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Podcast: how not to support victims of human trafficking

Podcast: how not to support victims of human trafficking

Last year over 10,000 people were identified as possible victims of human trafficking or modern slavery, around two thirds of whom were foreign nationals from places like Albania, Sudan and Vietnam. That’s just a drop in the ocean, given that an estimated 100,000 victims are out there at any one time. Nevertheless, the existence of a support system for victims can provide exploited migrants with important rights — so naturally the government is keen to reduce the number of people helped by it.

In this podcast I talk to Maya Esslemont about her work with After Exploitation, which tries to dig out proper data on what happens to trafficking survivors, as well as the recent changes to policy on detention of potential victims and the widely criticised trafficking proposals in the government’s New Plan for Immigration.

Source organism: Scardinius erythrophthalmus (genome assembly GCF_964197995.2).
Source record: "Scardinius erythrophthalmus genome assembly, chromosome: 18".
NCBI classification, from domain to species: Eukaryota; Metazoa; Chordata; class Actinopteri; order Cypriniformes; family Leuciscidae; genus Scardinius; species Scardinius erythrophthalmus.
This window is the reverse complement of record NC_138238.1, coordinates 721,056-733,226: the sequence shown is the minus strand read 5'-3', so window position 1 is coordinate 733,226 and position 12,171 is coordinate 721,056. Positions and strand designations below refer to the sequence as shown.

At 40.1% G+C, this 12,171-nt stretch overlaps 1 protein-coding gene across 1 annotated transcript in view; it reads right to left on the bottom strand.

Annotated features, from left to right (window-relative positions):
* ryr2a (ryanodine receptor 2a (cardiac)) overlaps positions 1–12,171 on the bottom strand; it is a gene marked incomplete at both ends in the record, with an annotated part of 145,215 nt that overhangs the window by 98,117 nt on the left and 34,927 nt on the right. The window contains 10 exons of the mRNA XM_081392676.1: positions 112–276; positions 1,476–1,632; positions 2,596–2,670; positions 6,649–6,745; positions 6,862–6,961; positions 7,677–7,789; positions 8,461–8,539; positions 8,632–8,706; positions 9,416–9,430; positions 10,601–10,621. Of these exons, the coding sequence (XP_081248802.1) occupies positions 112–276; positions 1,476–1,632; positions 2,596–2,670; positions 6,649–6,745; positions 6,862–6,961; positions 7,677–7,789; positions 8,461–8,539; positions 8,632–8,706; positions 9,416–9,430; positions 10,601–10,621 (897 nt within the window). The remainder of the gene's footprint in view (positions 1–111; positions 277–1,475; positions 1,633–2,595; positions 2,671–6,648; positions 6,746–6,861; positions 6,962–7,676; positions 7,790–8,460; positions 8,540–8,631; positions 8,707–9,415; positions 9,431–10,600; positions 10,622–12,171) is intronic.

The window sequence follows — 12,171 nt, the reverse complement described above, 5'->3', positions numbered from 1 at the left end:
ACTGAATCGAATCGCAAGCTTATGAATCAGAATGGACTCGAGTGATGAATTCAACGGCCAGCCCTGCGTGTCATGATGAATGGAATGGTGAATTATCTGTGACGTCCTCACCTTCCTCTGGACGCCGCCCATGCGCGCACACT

CJ is Free Movement's deputy editor. He's here to make sure that the website is on top of everything that happens in the world of immigration law, whether by writing articles, commissioning them out or considering pitches. When not writing about immigration law, CJ covers wider legal affairs at the website Legal Cheek and on Twitter: follow him @mckinneytweets.

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